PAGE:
Last, but not least, is the “Active?” switch. Don’t forget to turn this on, or nothing will happen. You can also use it to temporarily disable your triggers.
When you’ve finished, click the “Add” button.
Step 6 – Start Synchronizing Tasks
Now that you’ve set everything up, all you have to do is wait for Exalate to synchronize your items. If it isn’t done straight away, don’t panic! For performance reasons, Exalate doesn’t check continually, but if you go away and make a coffee, it should be done when you get back.
The good thing about Exalate is that you can now leave it to work automatically without having to do any more work. Having seen the benefits though, you may want to make adjustments, or even set up a sync with another platform.
Common Use Cases
There are many scenarios where you might want to integrate ServiceNow and GitHub. Here are some examples.
Developers and Support Team
A common use for an integration is to connect your support team and your developers. The support team deals with large numbers of issues from customers. These issues may be duplicated, and contain details of customer interaction, along with the technical information the developers are interested in.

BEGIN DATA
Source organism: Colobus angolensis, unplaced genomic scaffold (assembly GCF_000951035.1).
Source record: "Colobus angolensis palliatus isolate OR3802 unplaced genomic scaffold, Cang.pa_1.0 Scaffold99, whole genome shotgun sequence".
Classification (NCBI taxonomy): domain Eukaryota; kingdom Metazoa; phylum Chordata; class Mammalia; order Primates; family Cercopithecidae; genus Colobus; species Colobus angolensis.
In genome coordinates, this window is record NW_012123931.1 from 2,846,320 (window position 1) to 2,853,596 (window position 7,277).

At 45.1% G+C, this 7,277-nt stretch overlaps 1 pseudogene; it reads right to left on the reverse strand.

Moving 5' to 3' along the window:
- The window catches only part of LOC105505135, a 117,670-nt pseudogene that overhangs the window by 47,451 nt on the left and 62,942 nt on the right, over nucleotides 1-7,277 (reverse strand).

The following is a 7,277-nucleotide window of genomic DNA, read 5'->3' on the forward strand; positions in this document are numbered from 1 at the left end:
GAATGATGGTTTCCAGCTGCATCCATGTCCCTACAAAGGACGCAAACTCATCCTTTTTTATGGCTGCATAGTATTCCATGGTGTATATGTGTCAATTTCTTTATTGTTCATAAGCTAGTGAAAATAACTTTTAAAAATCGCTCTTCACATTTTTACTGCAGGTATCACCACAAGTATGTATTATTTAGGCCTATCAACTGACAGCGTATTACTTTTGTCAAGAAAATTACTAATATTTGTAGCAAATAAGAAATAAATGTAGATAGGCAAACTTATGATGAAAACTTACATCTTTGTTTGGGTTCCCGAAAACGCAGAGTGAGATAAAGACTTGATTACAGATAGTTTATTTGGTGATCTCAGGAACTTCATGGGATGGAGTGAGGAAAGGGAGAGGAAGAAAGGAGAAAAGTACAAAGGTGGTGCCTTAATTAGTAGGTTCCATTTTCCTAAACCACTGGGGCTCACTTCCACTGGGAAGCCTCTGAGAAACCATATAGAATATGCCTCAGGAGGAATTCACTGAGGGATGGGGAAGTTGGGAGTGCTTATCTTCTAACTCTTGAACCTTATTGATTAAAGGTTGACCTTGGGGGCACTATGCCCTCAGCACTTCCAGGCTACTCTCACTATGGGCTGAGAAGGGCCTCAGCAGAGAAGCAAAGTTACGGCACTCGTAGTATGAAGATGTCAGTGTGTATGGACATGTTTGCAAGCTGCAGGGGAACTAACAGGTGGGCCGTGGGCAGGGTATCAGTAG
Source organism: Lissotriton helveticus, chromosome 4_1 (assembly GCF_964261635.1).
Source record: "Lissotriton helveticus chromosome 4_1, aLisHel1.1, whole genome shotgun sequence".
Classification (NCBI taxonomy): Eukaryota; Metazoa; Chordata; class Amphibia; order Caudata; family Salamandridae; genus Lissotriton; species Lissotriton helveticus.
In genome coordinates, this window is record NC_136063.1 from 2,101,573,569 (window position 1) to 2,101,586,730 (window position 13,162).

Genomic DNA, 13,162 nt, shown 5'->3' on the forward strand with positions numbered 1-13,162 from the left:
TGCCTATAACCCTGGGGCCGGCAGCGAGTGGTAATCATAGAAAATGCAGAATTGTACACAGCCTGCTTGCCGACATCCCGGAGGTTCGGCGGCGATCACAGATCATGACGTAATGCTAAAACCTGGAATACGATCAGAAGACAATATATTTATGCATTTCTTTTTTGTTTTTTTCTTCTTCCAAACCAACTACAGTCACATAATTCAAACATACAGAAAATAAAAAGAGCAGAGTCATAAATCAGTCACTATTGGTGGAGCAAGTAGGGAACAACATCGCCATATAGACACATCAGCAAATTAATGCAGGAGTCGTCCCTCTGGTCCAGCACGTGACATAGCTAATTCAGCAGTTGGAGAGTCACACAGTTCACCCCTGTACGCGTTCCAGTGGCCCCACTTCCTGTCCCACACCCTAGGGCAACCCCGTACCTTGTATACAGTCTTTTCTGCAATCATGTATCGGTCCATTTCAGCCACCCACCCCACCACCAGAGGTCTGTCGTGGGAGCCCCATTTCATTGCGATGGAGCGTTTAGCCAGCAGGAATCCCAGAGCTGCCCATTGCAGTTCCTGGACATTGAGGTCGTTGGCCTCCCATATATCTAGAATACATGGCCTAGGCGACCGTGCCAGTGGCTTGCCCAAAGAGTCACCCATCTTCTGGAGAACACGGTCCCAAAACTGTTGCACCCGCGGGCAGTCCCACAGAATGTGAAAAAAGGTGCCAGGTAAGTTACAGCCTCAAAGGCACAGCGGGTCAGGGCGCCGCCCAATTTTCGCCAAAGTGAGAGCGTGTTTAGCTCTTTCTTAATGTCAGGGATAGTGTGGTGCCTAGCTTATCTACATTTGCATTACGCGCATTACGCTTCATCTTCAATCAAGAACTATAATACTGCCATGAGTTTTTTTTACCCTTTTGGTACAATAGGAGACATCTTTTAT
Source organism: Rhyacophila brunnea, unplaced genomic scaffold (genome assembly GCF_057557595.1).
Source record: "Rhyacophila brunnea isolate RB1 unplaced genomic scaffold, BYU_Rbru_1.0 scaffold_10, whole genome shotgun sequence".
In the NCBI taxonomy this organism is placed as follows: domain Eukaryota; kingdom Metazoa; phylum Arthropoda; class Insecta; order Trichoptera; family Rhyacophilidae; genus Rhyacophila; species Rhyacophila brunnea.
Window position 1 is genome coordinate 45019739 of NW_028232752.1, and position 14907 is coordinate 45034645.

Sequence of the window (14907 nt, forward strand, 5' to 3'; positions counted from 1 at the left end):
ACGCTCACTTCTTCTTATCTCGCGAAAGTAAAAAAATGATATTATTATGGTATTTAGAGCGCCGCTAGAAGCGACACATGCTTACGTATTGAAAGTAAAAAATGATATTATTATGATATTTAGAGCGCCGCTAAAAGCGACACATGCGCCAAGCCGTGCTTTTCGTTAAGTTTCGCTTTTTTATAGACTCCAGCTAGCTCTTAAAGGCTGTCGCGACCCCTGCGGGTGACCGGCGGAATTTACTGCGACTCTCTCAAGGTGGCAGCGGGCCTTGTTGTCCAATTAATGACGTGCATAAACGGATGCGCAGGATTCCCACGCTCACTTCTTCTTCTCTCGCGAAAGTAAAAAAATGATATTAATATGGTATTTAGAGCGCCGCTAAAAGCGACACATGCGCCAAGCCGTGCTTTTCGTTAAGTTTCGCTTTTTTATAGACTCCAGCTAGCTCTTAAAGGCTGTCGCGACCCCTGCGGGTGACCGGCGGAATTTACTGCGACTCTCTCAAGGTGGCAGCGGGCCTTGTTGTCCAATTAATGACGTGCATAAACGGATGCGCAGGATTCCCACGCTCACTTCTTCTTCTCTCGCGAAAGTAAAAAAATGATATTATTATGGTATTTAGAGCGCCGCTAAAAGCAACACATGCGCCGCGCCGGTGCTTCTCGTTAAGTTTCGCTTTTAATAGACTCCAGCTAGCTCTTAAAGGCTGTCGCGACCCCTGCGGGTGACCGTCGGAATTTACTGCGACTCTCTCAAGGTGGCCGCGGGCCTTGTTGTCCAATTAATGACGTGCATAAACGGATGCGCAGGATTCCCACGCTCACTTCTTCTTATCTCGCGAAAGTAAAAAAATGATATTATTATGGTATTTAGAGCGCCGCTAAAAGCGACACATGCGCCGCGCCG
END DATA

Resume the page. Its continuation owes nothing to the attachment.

The right ServiceNow GitHub integration can automatically filter issues from the support team and copy them into the developers’ issue tracking system on GitHub. When the developers resolve the issue, the integration passes the updates back to ServiceNow, alerting the support team to inform the customer that the issue has been resolved.
Product Development and Quality Control
A product development team might use issues in GitHub to direct engineers in building the product they want. The quality control system analyzes requirements and works with the product development team to convert those requirements into feature requests that the engineers implement.
If the quality control team is tracking their work in ServiceNow, they can benefit hugely by directly monitoring how the issues they raise are implemented in GitHub. Synchronizing systems allows them to see information that is relevant to them, and provide further feedback if needed.
Integrating software platforms is easy with the right solution. In just a few steps, you can get your teams (and even companies) to share information and work together seamlessly. Once an integration is ready, it can exchange items between your teams without making extra work for anyone.
Making changes and evolving your integration is just as easy to do, so you control when and how data is shared without worrying that everything will come crashing down.
With a flexible ServiceNow GitHub integration, your teams can focus on their own tasks in their own familiar environment while enjoying the easy and secure collaboration.